If you were one of the many convinced to buy a high-definition television after viewing the 2007 nature series "Planet Earth," Netflix is hoping you'll start saving now for the 4K experience they have planned for 2019. 

The streaming giant announced today a collaboration with Silverback Films and the conservation organization WWF on an ambitious sequel to "Planet Earth" titled "Our Planet." The eight-part series will take an unprecedented four years to create, sending viewers on a round-the-world journey to witness wilderness and species never before captured on film. It will be helmed by Alastair Fothergill and Keith Scholey, the original creators of "Planet Earth," as well as other celebrated nature documentaries like "Earth," "Bears," "African Cats," Frozen Earth" and "Blue Planet." 

While Netflix will handle distribution, WWF will open doors, giving filmmakers "unparalleled access" to its projects in protected areas around the world. 

"'Our Planetis going to raise the bar for natural history landmarks," Alastair Fothergill, executive producer for Silverback Films, said in a statement. "We will reveal the most amazing sights on Earth and show them in ways they have never been seen before. Partnering with Netflix and WWF gives us the ability to reach and enthuse global audiences with the wonder and importance of the natural world."

Since announcing last summer that it was expanding its selection of cause-based documentaries, Netflix has moved quickly to deliver results. In addition to a collaboration last year with Leonardo DiCaprio on the gorilla conservation film "Virunga" (which earned an Oscar nomination), the company in March also announced an expanded relationship with the actor for a number of future non-fiction films.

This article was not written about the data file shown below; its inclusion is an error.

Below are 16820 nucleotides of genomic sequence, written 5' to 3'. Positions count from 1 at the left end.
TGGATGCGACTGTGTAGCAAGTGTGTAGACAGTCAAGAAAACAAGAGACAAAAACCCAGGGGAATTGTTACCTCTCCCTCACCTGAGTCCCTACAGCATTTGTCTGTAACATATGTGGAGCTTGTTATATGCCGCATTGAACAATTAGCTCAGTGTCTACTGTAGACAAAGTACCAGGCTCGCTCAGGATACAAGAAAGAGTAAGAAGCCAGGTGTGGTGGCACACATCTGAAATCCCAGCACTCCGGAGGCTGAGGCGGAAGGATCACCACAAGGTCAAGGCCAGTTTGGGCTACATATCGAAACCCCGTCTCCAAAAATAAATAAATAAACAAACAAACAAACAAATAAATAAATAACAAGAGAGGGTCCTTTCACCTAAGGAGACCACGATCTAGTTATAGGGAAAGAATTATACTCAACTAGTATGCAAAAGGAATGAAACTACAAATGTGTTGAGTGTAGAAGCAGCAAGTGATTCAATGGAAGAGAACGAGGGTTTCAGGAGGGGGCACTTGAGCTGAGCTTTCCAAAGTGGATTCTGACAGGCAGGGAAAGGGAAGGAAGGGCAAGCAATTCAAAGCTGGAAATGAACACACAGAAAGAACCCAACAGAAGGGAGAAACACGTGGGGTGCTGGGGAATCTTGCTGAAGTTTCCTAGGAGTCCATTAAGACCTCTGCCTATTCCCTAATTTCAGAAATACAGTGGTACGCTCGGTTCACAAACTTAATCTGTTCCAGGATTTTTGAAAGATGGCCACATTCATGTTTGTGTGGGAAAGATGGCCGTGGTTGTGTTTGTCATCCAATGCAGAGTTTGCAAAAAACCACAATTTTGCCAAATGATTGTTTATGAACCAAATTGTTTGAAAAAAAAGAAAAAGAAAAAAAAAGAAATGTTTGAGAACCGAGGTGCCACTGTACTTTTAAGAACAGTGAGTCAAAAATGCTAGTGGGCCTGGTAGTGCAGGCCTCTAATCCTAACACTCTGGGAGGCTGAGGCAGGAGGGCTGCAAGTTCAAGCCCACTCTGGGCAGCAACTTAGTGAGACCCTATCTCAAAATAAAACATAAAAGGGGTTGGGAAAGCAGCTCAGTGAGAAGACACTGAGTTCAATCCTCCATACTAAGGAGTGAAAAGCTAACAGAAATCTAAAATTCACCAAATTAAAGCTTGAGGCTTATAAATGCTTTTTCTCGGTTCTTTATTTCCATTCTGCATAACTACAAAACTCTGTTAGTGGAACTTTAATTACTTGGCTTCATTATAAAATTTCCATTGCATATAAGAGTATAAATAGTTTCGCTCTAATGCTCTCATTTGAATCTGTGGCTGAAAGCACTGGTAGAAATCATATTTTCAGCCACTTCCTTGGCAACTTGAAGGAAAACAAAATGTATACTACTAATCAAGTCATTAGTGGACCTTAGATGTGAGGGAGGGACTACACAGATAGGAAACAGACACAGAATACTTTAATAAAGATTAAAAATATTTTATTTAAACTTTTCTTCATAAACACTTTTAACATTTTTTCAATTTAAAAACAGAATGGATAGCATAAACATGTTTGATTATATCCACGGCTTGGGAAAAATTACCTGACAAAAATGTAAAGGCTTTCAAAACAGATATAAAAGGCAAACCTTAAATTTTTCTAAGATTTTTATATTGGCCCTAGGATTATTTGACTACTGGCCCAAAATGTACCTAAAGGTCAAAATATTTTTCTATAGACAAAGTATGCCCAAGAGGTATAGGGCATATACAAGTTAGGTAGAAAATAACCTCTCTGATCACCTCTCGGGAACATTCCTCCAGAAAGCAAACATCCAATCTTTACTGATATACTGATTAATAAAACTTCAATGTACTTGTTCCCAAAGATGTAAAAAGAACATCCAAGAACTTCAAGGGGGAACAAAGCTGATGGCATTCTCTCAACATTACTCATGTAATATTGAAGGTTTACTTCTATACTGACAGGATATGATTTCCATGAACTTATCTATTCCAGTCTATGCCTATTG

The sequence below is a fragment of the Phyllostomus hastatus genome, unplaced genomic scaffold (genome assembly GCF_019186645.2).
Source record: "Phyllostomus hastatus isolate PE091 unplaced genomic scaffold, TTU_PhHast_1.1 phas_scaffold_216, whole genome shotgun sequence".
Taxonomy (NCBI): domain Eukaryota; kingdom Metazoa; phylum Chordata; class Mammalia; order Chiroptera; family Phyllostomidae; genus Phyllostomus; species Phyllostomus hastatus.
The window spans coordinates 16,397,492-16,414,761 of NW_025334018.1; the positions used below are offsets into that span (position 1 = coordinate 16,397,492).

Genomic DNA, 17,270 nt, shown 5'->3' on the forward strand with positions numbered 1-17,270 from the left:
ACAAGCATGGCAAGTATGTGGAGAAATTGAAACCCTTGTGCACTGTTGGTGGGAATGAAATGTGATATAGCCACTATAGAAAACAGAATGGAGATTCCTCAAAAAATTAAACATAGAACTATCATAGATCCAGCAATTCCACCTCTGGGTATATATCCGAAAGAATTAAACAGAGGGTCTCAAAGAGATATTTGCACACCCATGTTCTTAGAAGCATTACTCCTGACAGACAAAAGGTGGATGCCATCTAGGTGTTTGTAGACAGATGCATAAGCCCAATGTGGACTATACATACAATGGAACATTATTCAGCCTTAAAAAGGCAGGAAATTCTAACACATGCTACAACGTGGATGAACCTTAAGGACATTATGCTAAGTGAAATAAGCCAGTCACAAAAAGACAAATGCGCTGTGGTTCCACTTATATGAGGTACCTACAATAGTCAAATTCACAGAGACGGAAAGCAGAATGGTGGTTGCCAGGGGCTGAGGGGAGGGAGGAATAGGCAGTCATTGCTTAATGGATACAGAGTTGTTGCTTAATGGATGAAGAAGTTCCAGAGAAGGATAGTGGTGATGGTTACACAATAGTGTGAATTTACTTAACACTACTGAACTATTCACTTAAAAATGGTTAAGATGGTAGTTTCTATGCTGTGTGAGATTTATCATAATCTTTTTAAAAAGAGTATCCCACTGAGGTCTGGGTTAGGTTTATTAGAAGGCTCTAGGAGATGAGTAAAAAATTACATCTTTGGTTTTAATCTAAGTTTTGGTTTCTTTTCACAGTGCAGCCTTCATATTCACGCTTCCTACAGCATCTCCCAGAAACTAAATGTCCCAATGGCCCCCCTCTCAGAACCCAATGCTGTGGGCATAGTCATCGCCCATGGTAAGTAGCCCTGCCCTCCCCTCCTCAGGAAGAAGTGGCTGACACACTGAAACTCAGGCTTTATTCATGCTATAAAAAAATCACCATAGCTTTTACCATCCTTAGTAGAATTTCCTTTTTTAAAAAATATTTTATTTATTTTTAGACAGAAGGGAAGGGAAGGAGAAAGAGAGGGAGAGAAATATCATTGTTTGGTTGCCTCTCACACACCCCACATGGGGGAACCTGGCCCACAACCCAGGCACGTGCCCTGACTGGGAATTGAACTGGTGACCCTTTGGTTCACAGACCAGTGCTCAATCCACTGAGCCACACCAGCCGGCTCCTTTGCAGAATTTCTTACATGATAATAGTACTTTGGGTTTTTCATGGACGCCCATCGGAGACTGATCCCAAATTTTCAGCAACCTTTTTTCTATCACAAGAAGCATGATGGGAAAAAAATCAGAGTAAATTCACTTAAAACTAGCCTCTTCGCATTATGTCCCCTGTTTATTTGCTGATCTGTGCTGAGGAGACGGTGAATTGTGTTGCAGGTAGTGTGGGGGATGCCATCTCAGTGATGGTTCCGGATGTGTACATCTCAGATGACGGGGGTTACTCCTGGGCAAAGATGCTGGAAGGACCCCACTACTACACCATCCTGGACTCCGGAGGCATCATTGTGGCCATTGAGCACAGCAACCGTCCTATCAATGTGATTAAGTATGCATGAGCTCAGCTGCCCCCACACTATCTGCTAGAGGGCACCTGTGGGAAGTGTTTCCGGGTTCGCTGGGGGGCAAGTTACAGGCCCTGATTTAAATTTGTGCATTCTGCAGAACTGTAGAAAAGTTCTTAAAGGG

"I hope to give documentary filmmakers doing urgent and important work the chance to have their films seen immediately by audiences all around the world," DiCaprio said at the time.

Clearly, the people behind "Planet Earth" were eager for a similar opportunity — a move that must sting a bit for the Discovery Channel, BBC and National Geographic Channel, traditional networks that have all previously benefited from such giant nature docs. 

"Netflix is proud to be the global home for perhaps Silverback’s most ambitious project to date," said Lisa Nishimura, vice president of Netflix Original Documentaries in a statement. "The 'Planet' projects have enjoyed great success on Netflix and have helped launch new technologies for viewing at home. We think watching 'Our Planet', fully on demand in 4K will be an unforgettable experience for our members."

In other words, you have four years to save for a new 4K television. "Our Planet" will debut sometime in 2019. For a bit of nostalgia, check out the original "Planet Earth" trailer below.